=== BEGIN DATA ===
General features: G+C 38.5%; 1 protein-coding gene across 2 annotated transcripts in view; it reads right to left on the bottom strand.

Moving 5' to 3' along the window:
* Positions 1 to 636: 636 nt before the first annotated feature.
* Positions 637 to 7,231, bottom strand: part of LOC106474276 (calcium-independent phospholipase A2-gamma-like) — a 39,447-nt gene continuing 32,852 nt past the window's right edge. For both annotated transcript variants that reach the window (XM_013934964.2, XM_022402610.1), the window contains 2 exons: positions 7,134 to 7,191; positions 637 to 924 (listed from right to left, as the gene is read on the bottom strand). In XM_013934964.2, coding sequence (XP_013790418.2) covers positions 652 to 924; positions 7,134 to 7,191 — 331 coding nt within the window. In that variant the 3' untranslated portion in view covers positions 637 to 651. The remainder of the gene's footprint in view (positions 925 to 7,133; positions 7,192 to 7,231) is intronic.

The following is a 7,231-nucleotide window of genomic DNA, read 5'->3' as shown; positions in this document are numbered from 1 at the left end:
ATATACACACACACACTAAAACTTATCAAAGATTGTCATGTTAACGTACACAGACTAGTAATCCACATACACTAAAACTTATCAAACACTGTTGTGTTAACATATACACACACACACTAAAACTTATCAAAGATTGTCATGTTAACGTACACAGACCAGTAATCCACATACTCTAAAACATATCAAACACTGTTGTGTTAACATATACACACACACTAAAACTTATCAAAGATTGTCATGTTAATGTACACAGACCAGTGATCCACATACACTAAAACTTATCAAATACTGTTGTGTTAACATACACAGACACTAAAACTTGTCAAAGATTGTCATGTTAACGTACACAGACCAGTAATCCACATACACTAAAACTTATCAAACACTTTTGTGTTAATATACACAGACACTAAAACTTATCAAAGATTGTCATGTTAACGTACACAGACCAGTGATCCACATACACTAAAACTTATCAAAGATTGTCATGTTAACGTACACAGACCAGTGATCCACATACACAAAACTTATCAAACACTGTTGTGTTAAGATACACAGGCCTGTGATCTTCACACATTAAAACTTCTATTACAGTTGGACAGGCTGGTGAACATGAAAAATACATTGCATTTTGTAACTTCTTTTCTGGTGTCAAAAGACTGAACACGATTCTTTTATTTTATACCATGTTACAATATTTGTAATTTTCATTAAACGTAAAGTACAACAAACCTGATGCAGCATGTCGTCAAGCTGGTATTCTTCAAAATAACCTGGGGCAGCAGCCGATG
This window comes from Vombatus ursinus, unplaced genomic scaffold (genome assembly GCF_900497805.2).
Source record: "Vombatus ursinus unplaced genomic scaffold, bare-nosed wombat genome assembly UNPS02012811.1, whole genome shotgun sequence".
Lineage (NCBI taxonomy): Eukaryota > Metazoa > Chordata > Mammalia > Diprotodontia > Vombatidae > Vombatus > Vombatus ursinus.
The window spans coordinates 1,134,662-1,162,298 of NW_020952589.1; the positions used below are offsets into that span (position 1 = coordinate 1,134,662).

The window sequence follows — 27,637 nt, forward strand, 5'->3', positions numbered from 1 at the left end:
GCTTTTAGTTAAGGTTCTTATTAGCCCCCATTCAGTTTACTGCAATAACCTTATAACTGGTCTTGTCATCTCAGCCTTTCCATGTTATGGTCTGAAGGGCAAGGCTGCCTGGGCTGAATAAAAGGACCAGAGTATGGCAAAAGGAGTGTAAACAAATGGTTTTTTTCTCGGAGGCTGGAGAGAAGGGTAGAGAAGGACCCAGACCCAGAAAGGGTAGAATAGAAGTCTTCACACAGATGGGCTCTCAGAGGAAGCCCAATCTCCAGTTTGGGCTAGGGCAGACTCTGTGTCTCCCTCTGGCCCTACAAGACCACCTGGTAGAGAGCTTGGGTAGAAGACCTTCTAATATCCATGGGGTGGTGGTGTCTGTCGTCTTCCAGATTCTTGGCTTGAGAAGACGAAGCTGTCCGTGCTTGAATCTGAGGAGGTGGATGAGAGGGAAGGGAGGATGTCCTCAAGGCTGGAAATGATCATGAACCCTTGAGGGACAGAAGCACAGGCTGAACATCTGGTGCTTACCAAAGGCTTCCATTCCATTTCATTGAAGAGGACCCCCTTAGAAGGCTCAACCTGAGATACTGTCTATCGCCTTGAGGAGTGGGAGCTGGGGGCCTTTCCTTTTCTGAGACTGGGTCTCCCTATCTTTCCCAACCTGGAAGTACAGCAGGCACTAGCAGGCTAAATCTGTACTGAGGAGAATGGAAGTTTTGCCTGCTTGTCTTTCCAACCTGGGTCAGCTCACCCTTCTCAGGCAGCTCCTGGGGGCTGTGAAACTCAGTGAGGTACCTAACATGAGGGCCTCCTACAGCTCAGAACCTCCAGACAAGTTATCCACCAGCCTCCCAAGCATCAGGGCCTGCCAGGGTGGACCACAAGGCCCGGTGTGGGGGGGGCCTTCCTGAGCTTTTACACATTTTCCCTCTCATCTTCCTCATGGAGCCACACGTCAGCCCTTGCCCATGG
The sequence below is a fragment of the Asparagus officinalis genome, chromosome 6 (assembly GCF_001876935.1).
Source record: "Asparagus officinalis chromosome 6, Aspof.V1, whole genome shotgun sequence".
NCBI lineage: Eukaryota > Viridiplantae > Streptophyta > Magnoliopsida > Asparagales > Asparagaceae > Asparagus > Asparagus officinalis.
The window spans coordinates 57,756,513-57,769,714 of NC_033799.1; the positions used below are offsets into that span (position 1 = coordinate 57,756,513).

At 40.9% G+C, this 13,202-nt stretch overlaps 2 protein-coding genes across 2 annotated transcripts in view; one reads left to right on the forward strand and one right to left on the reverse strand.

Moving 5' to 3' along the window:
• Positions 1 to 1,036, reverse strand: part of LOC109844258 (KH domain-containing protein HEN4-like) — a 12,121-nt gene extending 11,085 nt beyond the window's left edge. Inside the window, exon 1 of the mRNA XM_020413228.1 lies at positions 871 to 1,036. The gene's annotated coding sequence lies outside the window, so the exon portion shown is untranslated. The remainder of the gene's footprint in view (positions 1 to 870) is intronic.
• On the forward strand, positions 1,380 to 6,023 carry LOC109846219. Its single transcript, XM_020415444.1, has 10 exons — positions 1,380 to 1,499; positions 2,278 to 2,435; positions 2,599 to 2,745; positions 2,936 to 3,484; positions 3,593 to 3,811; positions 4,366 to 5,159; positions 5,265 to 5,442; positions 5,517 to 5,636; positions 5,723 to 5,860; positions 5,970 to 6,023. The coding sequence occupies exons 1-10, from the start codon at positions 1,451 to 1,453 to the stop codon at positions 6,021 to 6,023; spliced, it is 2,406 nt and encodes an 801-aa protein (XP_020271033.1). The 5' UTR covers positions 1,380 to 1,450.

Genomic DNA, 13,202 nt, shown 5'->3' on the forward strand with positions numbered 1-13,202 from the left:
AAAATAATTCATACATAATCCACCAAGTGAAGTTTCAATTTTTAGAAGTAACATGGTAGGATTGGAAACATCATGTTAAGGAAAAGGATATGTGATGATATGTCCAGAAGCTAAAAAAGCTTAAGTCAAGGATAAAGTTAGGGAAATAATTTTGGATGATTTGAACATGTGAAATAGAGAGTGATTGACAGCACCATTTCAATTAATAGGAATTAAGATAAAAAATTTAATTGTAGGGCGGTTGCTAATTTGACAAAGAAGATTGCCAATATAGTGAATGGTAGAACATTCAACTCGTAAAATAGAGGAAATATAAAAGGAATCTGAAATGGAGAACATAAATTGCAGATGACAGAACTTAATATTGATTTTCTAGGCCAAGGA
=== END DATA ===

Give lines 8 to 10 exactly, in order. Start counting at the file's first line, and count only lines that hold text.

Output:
Source record: "Vombatus ursinus unplaced genomic scaffold, bare-nosed wombat genome assembly UNPS02012811.1, whole genome shotgun sequence".
Lineage (NCBI taxonomy): Eukaryota > Metazoa > Chordata > Mammalia > Diprotodontia > Vombatidae > Vombatus > Vombatus ursinus.
The window spans coordinates 1,134,662-1,162,298 of NW_020952589.1; the positions used below are offsets into that span (position 1 = coordinate 1,134,662).